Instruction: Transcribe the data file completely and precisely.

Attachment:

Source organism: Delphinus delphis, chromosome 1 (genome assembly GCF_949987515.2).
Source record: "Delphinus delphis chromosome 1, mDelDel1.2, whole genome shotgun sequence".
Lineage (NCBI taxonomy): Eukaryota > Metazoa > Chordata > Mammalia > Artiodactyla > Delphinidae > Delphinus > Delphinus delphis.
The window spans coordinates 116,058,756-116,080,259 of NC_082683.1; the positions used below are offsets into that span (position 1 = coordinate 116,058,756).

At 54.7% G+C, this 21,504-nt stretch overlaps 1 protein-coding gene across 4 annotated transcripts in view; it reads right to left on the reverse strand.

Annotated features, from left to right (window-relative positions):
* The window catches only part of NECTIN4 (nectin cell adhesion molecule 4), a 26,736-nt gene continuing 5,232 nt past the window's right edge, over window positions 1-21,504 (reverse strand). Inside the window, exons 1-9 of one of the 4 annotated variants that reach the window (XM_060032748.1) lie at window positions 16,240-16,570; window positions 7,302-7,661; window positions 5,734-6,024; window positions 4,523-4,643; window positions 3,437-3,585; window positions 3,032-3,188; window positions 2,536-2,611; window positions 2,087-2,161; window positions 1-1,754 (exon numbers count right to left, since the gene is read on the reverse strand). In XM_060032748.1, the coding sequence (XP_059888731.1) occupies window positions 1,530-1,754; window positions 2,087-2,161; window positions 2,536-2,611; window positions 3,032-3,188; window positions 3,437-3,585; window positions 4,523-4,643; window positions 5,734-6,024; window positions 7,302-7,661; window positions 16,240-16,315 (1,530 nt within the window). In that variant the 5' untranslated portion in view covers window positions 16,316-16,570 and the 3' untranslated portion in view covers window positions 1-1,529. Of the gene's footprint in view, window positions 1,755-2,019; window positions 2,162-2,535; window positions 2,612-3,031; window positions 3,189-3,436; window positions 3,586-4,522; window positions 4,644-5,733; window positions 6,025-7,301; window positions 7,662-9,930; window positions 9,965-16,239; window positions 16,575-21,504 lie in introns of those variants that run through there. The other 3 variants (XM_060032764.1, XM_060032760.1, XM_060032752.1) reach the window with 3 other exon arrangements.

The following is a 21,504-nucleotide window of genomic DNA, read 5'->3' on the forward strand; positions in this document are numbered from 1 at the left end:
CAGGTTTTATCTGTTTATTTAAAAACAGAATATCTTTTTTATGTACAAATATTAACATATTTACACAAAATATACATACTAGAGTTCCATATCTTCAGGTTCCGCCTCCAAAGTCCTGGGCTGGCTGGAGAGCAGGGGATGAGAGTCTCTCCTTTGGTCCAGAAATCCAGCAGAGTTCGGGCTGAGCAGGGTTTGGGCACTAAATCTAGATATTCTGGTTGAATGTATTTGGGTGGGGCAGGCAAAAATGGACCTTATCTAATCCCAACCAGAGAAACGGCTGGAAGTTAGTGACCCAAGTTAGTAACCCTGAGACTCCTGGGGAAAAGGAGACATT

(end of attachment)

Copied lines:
Source organism: Delphinus delphis, chromosome 1 (genome assembly GCF_949987515.2).
Source record: "Delphinus delphis chromosome 1, mDelDel1.2, whole genome shotgun sequence".
Lineage (NCBI taxonomy): Eukaryota > Metazoa > Chordata > Mammalia > Artiodactyla > Delphinidae > Delphinus > Delphinus delphis.
The window spans coordinates 116,058,756-116,080,259 of NC_082683.1; the positions used below are offsets into that span (position 1 = coordinate 116,058,756).

At 54.7% G+C, this 21,504-nt stretch overlaps 1 protein-coding gene across 4 annotated transcripts in view; it reads right to left on the reverse strand.

Annotated features, from left to right (window-relative positions):
* The window catches only part of NECTIN4 (nectin cell adhesion molecule 4), a 26,736-nt gene continuing 5,232 nt past the window's right edge, over window positions 1-21,504 (reverse strand). Inside the window, exons 1-9 of one of the 4 annotated variants that reach the window (XM_060032748.1) lie at window positions 16,240-16,570; window positions 7,302-7,661; window positions 5,734-6,024; window positions 4,523-4,643; window positions 3,437-3,585; window positions 3,032-3,188; window positions 2,536-2,611; window positions 2,087-2,161; window positions 1-1,754 (exon numbers count right to left, since the gene is read on the reverse strand). In XM_060032748.1, the coding sequence (XP_059888731.1) occupies window positions 1,530-1,754; window positions 2,087-2,161; window positions 2,536-2,611; window positions 3,032-3,188; window positions 3,437-3,585; window positions 4,523-4,643; window positions 5,734-6,024; window positions 7,302-7,661; window positions 16,240-16,315 (1,530 nt within the window). In that variant the 5' untranslated portion in view covers window positions 16,316-16,570 and the 3' untranslated portion in view covers window positions 1-1,529. Of the gene's footprint in view, window positions 1,755-2,019; window positions 2,162-2,535; window positions 2,612-3,031; window positions 3,189-3,436; window positions 3,586-4,522; window positions 4,644-5,733; window positions 6,025-7,301; window positions 7,662-9,930; window positions 9,965-16,239; window positions 16,575-21,504 lie in introns of those variants that run through there. The other 3 variants (XM_060032764.1, XM_060032760.1, XM_060032752.1) reach the window with 3 other exon arrangements.

The following is a 21,504-nucleotide window of genomic DNA, read 5'->3' on the forward strand; positions in this document are numbered from 1 at the left end:
CAGGTTTTATCTGTTTATTTAAAAACAGAATATCTTTTTTATGTACAAATATTAACATATTTACACAAAATATACATACTAGAGTTCCATATCTTCAGGTTCCGCCTCCAAAGTCCTGGGCTGGCTGGAGAGCAGGGGATGAGAGTCTCTCCTTTGGTCCAGAAATCCAGCAGAGTTCGGGCTGAGCAGGGTTTGGGCACTAAATCTAGATATTCTGGTTGAATGTATTTGGGTGGGGCAGGCAAAAATGGACCTTATCTAATCCCAACCAGAGAAACGGCTGGAAGTTAGTGACCCAAGTTAGTAACCCTGAGACTCCTGGGGAAAAGGAGACATT